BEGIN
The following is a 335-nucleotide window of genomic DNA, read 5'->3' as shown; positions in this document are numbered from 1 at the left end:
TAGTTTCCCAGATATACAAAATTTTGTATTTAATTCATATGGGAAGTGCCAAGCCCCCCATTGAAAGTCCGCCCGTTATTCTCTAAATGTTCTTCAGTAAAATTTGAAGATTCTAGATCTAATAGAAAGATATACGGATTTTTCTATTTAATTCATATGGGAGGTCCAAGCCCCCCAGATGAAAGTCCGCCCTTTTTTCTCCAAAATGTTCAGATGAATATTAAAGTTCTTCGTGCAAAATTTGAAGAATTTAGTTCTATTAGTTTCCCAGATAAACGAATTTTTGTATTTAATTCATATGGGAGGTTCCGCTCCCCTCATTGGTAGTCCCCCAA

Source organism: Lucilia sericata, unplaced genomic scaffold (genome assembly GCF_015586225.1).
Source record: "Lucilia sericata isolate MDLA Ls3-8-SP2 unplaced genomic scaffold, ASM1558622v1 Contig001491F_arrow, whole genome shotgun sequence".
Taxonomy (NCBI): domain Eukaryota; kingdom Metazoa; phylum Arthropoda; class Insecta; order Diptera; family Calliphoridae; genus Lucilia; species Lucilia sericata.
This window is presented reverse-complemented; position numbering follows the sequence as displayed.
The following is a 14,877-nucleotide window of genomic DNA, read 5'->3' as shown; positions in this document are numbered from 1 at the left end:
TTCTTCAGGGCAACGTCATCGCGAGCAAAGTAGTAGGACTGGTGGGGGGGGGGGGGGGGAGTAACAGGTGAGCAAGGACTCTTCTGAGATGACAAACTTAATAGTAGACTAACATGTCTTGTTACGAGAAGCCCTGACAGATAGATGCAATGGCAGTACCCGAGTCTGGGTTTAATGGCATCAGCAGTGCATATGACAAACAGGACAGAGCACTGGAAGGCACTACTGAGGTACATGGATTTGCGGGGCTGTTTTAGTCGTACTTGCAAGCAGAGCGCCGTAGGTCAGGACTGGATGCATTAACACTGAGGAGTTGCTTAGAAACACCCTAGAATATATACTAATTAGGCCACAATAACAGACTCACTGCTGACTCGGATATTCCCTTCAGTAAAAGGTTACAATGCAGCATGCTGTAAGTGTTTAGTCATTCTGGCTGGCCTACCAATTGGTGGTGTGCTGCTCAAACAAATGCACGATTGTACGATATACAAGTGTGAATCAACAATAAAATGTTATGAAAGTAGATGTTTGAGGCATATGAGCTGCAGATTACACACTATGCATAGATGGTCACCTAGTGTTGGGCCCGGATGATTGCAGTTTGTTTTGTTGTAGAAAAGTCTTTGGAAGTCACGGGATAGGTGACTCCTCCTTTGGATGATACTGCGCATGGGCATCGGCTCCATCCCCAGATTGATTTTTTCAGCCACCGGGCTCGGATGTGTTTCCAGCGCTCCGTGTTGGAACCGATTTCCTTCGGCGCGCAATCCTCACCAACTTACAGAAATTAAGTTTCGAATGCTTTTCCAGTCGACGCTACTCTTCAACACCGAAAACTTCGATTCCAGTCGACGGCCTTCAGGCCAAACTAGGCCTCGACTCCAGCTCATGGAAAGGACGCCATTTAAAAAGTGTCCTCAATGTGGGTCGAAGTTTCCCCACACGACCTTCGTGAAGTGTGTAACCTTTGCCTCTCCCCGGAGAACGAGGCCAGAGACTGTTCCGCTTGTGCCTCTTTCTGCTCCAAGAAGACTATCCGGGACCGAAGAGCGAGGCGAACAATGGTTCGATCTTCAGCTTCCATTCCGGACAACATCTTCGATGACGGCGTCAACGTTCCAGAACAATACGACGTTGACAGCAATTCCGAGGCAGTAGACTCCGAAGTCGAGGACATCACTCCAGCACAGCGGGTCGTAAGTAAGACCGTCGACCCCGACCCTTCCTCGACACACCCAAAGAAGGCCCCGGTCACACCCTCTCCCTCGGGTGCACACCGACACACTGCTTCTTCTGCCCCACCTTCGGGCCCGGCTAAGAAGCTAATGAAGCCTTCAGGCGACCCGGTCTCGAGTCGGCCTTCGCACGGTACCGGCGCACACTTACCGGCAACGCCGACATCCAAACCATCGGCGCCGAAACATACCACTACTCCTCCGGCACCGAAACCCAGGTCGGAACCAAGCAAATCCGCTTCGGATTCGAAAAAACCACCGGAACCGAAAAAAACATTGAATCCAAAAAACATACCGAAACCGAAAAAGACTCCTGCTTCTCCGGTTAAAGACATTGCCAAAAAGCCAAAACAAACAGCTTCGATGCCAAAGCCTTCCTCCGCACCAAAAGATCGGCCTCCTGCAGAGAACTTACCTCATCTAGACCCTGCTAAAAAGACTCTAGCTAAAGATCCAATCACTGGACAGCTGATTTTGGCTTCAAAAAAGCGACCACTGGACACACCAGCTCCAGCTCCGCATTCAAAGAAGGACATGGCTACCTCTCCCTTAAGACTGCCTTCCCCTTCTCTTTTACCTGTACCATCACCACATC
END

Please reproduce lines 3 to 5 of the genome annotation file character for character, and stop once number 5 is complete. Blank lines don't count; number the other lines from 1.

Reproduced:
Source organism: Lucilia sericata, unplaced genomic scaffold (genome assembly GCF_015586225.1).
Source record: "Lucilia sericata isolate MDLA Ls3-8-SP2 unplaced genomic scaffold, ASM1558622v1 Contig001491F_arrow, whole genome shotgun sequence".
Taxonomy (NCBI): domain Eukaryota; kingdom Metazoa; phylum Arthropoda; class Insecta; order Diptera; family Calliphoridae; genus Lucilia; species Lucilia sericata.